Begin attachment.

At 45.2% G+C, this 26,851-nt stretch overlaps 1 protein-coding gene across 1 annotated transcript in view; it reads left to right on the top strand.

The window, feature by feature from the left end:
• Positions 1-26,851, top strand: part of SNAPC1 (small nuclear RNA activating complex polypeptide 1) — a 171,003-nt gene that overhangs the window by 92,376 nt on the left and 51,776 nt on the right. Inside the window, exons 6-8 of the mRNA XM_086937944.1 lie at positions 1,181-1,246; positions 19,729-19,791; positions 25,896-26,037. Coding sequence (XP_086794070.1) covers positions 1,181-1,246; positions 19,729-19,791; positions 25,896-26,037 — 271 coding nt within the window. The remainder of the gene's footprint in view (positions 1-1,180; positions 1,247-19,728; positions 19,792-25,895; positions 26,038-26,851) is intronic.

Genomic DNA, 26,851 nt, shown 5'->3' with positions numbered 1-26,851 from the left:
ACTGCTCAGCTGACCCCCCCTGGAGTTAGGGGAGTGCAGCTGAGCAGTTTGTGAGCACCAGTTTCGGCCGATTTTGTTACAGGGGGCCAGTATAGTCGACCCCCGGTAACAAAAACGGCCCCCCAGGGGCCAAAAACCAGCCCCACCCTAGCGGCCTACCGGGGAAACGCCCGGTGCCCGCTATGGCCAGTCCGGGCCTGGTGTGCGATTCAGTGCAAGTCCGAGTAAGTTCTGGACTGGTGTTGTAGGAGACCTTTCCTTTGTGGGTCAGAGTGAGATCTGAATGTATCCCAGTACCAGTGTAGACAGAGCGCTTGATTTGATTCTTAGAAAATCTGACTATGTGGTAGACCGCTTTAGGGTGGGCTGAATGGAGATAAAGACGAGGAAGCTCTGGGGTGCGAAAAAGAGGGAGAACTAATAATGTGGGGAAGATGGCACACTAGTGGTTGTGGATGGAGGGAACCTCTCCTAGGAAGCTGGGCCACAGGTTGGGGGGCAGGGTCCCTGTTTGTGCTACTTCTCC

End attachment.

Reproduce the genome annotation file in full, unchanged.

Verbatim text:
At 45.2% G+C, this 26,851-nt stretch overlaps 1 protein-coding gene across 1 annotated transcript in view; it reads left to right on the top strand.

The window, feature by feature from the left end:
• Positions 1-26,851, top strand: part of SNAPC1 (small nuclear RNA activating complex polypeptide 1) — a 171,003-nt gene that overhangs the window by 92,376 nt on the left and 51,776 nt on the right. Inside the window, exons 6-8 of the mRNA XM_086937944.1 lie at positions 1,181-1,246; positions 19,729-19,791; positions 25,896-26,037. Coding sequence (XP_086794070.1) covers positions 1,181-1,246; positions 19,729-19,791; positions 25,896-26,037 — 271 coding nt within the window. The remainder of the gene's footprint in view (positions 1-1,180; positions 1,247-19,728; positions 19,792-25,895; positions 26,038-26,851) is intronic.

Genomic DNA, 26,851 nt, shown 5'->3' with positions numbered 1-26,851 from the left:
ACTGCTCAGCTGACCCCCCCTGGAGTTAGGGGAGTGCAGCTGAGCAGTTTGTGAGCACCAGTTTCGGCCGATTTTGTTACAGGGGGCCAGTATAGTCGACCCCCGGTAACAAAAACGGCCCCCCAGGGGCCAAAAACCAGCCCCACCCTAGCGGCCTACCGGGGAAACGCCCGGTGCCCGCTATGGCCAGTCCGGGCCTGGTGTGCGATTCAGTGCAAGTCCGAGTAAGTTCTGGACTGGTGTTGTAGGAGACCTTTCCTTTGTGGGTCAGAGTGAGATCTGAATGTATCCCAGTACCAGTGTAGACAGAGCGCTTGATTTGATTCTTAGAAAATCTGACTATGTGGTAGACCGCTTTAGGGTGGGCTGAATGGAGATAAAGACGAGGAAGCTCTGGGGTGCGAAAAAGAGGGAGAACTAATAATGTGGGGAAGATGGCACACTAGTGGTTGTGGATGGAGGGAACCTCTCCTAGGAAGCTGGGCCACAGGTTGGGGGGCAGGGTCCCTGTTTGTGCTACTTCTCC